2. Failure to ensure that all test procedures are scientifically sound and appropriate to ensure that your API conform to established standards of quality and purity.

You failed to ensure that your test procedures were appropriately validated and established procedures were followed. For example, your recovery studies were not adequate to demonstrate that the method for beta-lactam environmental monitoring can recover beta-lactam residue by swab sampling. Additionally, your established procedure for swab collection was not followed. Scientifically sound test procedures are a necessary part of an effective beta-lactam containment program to prevent cross-contamination, including ensuring that API contaminated with beta-lactams can be adequately detected.

Contamination of non-beta-lactam drugs with beta-lactam drugs presents great risk to patient safety, including potential anaphylaxis and death. No safe level of penicillin contamination has been determined to be a tolerable risk. Severe allergenic responses can occur in susceptible patients exposed to extremely low levels of penicillin and other beta-lactams.

Your response indicates there is no impact to product quality. However, your response is inadequate because your justification is based on testing performed by a method used to detect beta-lactams in the buildings where non-beta-lactam drugs are manufactured that was not appropriately validated and was not followed. Additionally, your method for detecting penicillin in environmental monitoring of beta-lactams in the non-beta-lactam buildings at your facility is not sufficiently sensitive to detect very low levels of contamination. For additional information, see FDA’s published analytical method that has a limit of detection (LOD) of 0.2 ppb at https://pubmed.ncbi.nlm.nih.gov/29766324/.

Because of the extremely low threshold dose at which an allergic response could occur, beta-lactam facilities need to be complete and comprehensively separated from non-beta-lactam facilities. For additional information, see FDA’s guidance document Non-Penicillin Beta-Lactam Drugs: A CGMP Framework for Preventing Cross-Contamination at https://www.fda.gov/media/79971/download.

In response to this letter, provide:

• A comprehensive assessment of your laboratory practices, procedures, methods, documentation, and analyst competencies. Based on this review, provide a detailed plan to remediate and evaluate the effectiveness of your laboratory system.

• A comprehensive assessment of your containment controls to prevent beta-lactam cross-contamination including, but not limited to, whether you perform any sampling and testing of the air exhaust of the beta-lactam manufacturing buildings and common areas (e.g., cafeteria) and associated test results for the last 2 years.

• A commitment to either validate and implement FDA’s analytical method for the analysis of beta-lactam contamination in your environment and in non-beta-lactam drug products to achieve an LOD of 0.2 ppb or validate and implement an analytical method with an LOD that is equivalent or better than 0.2 ppb.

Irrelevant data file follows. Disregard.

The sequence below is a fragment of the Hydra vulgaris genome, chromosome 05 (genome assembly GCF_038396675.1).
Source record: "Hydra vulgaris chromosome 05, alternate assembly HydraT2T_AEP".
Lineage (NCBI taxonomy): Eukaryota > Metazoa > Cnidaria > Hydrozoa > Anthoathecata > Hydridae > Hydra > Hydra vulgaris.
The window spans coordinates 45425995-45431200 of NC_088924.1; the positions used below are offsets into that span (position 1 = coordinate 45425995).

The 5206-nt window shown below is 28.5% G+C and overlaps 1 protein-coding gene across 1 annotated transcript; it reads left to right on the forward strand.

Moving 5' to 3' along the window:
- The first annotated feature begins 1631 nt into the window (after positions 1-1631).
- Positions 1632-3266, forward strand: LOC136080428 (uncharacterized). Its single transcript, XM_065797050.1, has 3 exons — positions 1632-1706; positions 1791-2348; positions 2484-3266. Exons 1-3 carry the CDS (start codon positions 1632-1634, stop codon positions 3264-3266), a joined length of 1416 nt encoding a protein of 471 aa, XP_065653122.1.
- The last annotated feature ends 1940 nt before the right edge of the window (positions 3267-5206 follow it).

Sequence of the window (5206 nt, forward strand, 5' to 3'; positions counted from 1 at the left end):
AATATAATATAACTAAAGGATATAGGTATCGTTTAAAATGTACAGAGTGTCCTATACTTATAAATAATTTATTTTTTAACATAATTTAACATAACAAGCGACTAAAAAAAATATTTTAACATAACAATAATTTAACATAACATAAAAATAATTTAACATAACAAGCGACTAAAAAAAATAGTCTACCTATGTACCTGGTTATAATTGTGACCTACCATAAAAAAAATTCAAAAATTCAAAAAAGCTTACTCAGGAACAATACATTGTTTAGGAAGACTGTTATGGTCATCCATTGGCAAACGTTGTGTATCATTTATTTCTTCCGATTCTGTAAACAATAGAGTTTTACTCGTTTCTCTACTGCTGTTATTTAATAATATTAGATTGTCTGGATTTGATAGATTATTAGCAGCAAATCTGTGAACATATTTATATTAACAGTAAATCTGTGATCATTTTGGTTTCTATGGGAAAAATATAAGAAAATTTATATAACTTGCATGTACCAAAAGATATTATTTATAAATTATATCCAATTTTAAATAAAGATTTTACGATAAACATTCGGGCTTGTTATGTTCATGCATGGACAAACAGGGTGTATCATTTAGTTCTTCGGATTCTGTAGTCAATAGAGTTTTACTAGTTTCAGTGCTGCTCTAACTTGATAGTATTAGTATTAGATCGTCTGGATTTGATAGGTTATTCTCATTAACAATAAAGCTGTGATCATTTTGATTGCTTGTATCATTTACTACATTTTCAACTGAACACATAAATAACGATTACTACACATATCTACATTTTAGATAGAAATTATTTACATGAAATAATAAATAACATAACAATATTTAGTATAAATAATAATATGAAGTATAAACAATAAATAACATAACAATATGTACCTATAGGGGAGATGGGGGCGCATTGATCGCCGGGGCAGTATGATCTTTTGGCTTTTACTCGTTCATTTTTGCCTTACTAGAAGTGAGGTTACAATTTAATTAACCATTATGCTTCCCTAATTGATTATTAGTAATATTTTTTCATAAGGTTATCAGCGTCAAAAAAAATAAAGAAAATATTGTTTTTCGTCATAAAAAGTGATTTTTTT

3. Failure to establish and follow written procedures for investigating critical deviations or the failure of API batches to meet specifications.

You failed to adequately investigate and determine the root cause of black particles in two batches of (b)(4) API. For example, your investigation report for (b)(4) batch (b)(4) stated the black particles were non-metallic charred product residue. Your report further indicated that the sample was observed by analysis to “dissolve in solution.” However, during the inspection, you were unable to provide our investigator the data to support the conclusion. Well documented, thorough, scientifically sound investigations are necessary to identify the root cause in order to implement appropriate CAPAs.

Your response indicates you installed (b)(4) to limit the presence of metal particles in the API. However, your investigation remains inadequate because you did not provide the data to support your proposed root cause or identify an adequate CAPA. For example, your CAPA does not address non-metallic sources of contamination, such as charred product residue or inadequate cleaning or fully address metallic sources of contamination, such as reactive, additive, or absorptive product contact surfaces.

In response to this letter, provide:

A comprehensive assessment of your overall system for investigating deviations, discrepancies, complaints, out-of-specification (OOS) results, and failures. Provide a detailed action plan to remediate this system. Your action plan should include, but not be limited to, significant improvements in investigation competencies, scope determination, root cause evaluation, CAPA effectiveness, quality unit oversight, and written procedures. Address how your firm will ensure all phases of investigations are appropriately conducted.

Data Integrity Remediation